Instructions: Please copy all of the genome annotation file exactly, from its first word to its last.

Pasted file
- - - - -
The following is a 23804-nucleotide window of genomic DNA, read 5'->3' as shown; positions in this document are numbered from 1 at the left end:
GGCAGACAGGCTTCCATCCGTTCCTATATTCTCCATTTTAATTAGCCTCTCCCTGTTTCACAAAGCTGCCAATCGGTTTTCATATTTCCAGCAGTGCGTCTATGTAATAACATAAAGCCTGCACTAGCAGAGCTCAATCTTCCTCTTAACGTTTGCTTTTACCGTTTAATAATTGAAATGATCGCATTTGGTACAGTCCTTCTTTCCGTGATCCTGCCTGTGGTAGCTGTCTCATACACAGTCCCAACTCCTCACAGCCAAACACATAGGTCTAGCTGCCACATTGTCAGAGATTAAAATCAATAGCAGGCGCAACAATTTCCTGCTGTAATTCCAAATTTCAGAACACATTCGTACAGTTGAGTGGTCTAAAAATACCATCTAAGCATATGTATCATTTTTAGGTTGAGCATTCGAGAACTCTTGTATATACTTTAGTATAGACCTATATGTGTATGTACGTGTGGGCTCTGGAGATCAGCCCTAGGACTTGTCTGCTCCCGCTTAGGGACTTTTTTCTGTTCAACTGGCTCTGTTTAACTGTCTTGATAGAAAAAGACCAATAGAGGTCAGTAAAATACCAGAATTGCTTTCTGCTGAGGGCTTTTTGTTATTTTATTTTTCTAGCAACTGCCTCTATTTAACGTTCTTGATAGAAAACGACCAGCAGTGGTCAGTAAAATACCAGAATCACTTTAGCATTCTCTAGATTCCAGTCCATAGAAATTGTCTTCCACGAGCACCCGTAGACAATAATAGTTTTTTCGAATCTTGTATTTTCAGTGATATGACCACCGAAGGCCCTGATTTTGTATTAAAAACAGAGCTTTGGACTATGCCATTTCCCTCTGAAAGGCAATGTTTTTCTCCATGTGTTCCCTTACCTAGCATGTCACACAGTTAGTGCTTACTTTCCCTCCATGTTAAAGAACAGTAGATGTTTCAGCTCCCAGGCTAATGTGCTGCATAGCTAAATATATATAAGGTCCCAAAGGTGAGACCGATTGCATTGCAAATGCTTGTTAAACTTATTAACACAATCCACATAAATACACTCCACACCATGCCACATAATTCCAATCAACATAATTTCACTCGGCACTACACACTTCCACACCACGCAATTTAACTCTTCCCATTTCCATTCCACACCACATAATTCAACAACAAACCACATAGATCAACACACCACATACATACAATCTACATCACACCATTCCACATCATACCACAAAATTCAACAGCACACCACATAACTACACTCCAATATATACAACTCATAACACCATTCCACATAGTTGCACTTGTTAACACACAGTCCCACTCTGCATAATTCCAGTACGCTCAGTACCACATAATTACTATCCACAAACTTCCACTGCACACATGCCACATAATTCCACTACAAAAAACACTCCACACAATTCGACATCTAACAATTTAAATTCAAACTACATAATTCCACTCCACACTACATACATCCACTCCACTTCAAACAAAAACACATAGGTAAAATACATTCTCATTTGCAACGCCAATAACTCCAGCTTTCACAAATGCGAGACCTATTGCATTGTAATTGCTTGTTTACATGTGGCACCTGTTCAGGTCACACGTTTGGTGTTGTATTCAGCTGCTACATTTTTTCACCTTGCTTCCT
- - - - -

The following is a 23804-nucleotide window of genomic DNA, read 5'->3' as shown; positions in this document are numbered from 1 at the left end:
GGCAGACAGGCTTCCATCCGTTCCTATATTCTCCATTTTAATTAGCCTCTCCCTGTTTCACAAAGCTGCCAATCGGTTTTCATATTTCCAGCAGTGCGTCTATGTAATAACATAAAGCCTGCACTAGCAGAGCTCAATCTTCCTCTTAACGTTTGCTTTTACCGTTTAATAATTGAAATGATCGCATTTGGTACAGTCCTTCTTTCCGTGATCCTGCCTGTGGTAGCTGTCTCATACACAGTCCCAACTCCTCACAGCCAAACACATAGGTCTAGCTGCCACATTGTCAGAGATTAAAATCAATAGCAGGCGCAACAATTTCCTGCTGTAATTCCAAATTTCAGAACACATTCGTACAGTTGAGTGGTCTAAAAATACCATCTAAGCATATGTATCATTTTTAGGTTGAGCATTCGAGAACTCTTGTATATACTTTAGTATAGACCTATATGTGTATGTACGTGTGGGCTCTGGAGATCAGCCCTAGGACTTGTCTGCTCCCGCTTAGGGACTTTTTTCTGTTCAACTGGCTCTGTTTAACTGTCTTGATAGAAAAAGACCAATAGAGGTCAGTAAAATACCAGAATTGCTTTCTGCTGAGGGCTTTTTGTTATTTTATTTTTCTAGCAACTGCCTCTATTTAACGTTCTTGATAGAAAACGACCAGCAGTGGTCAGTAAAATACCAGAATCACTTTAGCATTCTCTAGATTCCAGTCCATAGAAATTGTCTTCCACGAGCACCCGTAGACAATAATAGTTTTTTCGAATCTTGTATTTTCAGTGATATGACCACCGAAGGCCCTGATTTTGTATTAAAAACAGAGCTTTGGACTATGCCATTTCCCTCTGAAAGGCAATGTTTTTCTCCATGTGTTCCCTTACCTAGCATGTCACACAGTTAGTGCTTACTTTCCCTCCATGTTAAAGAACAGTAGATGTTTCAGCTCCCAGGCTAATGTGCTGCATAGCTAAATATATATAAGGTCCCAAAGGTGAGACCGATTGCATTGCAAATGCTTGTTAAACTTATTAACACAATCCACATAAATACACTCCACACCATGCCACATAATTCCAATCAACATAATTTCACTCGGCACTACACACTTCCACACCACGCAATTTAACTCTTCCCATTTCCATTCCACACCACATAATTCAACAACAAACCACATAGATCAACACACCACATACATACAATCTACATCACACCATTCCACATCATACCACAAAATTCAACAGCACACCACATAACTACACTCCAATATATACAACTCATAACACCATTCCACATAGTTGCACTTGTTAACACACAGTCCCACTCTGCATAATTCCAGTACGCTCAGTACCACATAATTACTATCCACAAACTTCCACTGCACACATGCCACATAATTCCACTACAAAAAACACTCCACACAATTCGACATCTAACAATTTAAATTCAAACTACATAATTCCACTCCACACTACATACATCCACTCCACTTCAAACAAAAACACATAGGTAAAATACATTCTCATTTGCAACGCCAATAACTCCAGCTTTCACAAATGCGAGACCTATTGCATTGTAATTGCTTGTTTACATGTGGCACCTGTTCAGGTCACACGTTTGGTGTTGTATTCAGCTGCTACATTTTTTCACCTTGCTTCCT